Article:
"So you're from Mexico right?"
"What is the food in Cuba like?"
"Mmm Ecuador, is that in Africa?"
I come from a country that is part of a much bigger region: Latin America. Although we share a lot of cultural traits and customs, each one of the 20 countries in this region is unique. However, when I moved to Claremont, I encountered a lack of knowledge about my region and the differences among each Latin American identity.
Because some of us have similar physical traits and speak with similar accents, people tend to relate our identities and think we all come from Latin America: the one-culture country. However, the truth is, the differences between all Latin American countries are countless.
Most of us speak the same language and could technically understand each other, but even Spanish is unique to each country. In fact, within each country, the local vernaculars are different from one another. The accents that people living in coastal areas have is completely different from that of those living in the inland regions.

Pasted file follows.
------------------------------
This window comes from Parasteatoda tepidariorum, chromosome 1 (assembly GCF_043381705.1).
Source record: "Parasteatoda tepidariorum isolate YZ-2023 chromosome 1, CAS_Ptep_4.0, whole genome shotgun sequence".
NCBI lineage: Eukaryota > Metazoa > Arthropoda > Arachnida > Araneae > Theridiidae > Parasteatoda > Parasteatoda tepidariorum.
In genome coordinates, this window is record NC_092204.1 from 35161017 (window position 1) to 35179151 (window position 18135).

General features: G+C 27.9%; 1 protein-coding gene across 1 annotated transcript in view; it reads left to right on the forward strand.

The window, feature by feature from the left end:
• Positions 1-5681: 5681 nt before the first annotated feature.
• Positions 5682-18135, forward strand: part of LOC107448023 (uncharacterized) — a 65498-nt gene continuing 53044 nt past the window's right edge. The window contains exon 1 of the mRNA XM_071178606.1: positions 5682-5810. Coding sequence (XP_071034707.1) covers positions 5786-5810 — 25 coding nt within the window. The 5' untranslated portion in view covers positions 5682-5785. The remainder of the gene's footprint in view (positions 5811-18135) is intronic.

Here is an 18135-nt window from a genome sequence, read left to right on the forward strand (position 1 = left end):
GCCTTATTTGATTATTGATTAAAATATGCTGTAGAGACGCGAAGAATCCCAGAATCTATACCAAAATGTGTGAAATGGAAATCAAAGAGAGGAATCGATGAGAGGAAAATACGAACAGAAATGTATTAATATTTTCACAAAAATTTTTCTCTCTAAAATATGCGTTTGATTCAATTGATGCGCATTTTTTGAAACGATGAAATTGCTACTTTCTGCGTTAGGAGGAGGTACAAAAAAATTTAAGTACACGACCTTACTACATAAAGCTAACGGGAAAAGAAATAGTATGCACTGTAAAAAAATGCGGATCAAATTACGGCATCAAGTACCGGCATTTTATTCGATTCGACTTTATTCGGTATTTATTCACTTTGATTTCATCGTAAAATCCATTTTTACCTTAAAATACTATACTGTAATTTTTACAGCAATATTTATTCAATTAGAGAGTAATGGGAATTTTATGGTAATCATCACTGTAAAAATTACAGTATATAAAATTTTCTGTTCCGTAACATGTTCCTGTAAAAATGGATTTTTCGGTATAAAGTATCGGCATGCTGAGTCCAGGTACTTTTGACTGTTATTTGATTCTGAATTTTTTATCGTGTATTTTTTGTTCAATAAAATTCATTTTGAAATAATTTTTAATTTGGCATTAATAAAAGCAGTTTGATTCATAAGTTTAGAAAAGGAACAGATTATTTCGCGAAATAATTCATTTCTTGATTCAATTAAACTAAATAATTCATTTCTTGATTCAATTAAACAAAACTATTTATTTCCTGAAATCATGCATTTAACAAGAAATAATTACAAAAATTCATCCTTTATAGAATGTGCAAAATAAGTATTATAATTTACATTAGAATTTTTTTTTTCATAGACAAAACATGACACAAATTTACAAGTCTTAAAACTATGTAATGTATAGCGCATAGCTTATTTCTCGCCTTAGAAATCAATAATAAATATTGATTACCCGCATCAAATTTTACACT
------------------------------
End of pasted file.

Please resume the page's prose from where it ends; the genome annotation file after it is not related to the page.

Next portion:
The food, the music, the holidays… they are all different! This time of year, you could be in Mexico celebrating el Dia de los Muertos, while in Ecuador people are celebrating their National Flag Day and in Peru people are commemorating the Purple Christ Holiday (when their biggest earthquake hit the country but did not destroy a purple painting of Jesus).
Finally, ceviche: a typical Latin American seafood dish, is prepared completely differently in every country. I dare you to try each!
Being aware of everyone's identities without automatically putting people with similar traits into bigger categories is important, and has helped me not only to be more aware of my unique Latin American identity as an Ecuadorian, but also to be mindful of other regions and their countries' unique values and cultures.
-Valentina Emanuele PO'20